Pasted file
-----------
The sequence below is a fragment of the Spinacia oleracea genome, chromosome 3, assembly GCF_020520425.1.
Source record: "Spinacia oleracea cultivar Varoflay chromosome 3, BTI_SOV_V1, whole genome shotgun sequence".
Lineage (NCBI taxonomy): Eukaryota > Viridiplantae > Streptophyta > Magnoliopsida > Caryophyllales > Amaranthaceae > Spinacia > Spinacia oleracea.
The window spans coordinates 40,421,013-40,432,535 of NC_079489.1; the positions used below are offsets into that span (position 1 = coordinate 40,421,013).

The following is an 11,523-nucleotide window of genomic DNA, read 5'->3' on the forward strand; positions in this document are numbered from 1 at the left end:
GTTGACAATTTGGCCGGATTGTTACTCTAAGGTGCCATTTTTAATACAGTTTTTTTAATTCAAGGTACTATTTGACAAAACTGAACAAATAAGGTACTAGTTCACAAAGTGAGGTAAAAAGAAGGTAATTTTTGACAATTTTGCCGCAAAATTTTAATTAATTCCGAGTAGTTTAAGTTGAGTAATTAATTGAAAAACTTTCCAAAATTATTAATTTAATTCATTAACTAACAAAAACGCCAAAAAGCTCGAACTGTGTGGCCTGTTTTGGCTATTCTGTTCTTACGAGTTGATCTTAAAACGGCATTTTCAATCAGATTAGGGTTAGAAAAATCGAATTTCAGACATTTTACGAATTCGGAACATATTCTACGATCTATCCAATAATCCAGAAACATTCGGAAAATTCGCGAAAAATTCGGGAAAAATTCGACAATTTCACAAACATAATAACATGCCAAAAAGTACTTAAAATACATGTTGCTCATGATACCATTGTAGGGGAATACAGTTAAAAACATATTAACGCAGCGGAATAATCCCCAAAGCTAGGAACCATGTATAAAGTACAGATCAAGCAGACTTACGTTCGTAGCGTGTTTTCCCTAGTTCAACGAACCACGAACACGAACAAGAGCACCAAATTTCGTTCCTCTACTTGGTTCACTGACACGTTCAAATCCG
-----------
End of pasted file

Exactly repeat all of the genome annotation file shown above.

The sequence below is a fragment of the Spinacia oleracea genome, chromosome 3, assembly GCF_020520425.1.
Source record: "Spinacia oleracea cultivar Varoflay chromosome 3, BTI_SOV_V1, whole genome shotgun sequence".
Lineage (NCBI taxonomy): Eukaryota > Viridiplantae > Streptophyta > Magnoliopsida > Caryophyllales > Amaranthaceae > Spinacia > Spinacia oleracea.
The window spans coordinates 40,421,013-40,432,535 of NC_079489.1; the positions used below are offsets into that span (position 1 = coordinate 40,421,013).

The following is an 11,523-nucleotide window of genomic DNA, read 5'->3' on the forward strand; positions in this document are numbered from 1 at the left end:
GTTGACAATTTGGCCGGATTGTTACTCTAAGGTGCCATTTTTAATACAGTTTTTTTAATTCAAGGTACTATTTGACAAAACTGAACAAATAAGGTACTAGTTCACAAAGTGAGGTAAAAAGAAGGTAATTTTTGACAATTTTGCCGCAAAATTTTAATTAATTCCGAGTAGTTTAAGTTGAGTAATTAATTGAAAAACTTTCCAAAATTATTAATTTAATTCATTAACTAACAAAAACGCCAAAAAGCTCGAACTGTGTGGCCTGTTTTGGCTATTCTGTTCTTACGAGTTGATCTTAAAACGGCATTTTCAATCAGATTAGGGTTAGAAAAATCGAATTTCAGACATTTTACGAATTCGGAACATATTCTACGATCTATCCAATAATCCAGAAACATTCGGAAAATTCGCGAAAAATTCGGGAAAAATTCGACAATTTCACAAACATAATAACATGCCAAAAAGTACTTAAAATACATGTTGCTCATGATACCATTGTAGGGGAATACAGTTAAAAACATATTAACGCAGCGGAATAATCCCCAAAGCTAGGAACCATGTATAAAGTACAGATCAAGCAGACTTACGTTCGTAGCGTGTTTTCCCTAGTTCAACGAACCACGAACACGAACAAGAGCACCAAATTTCGTTCCTCTACTTGGTTCACTGACACGTTCAAATCCG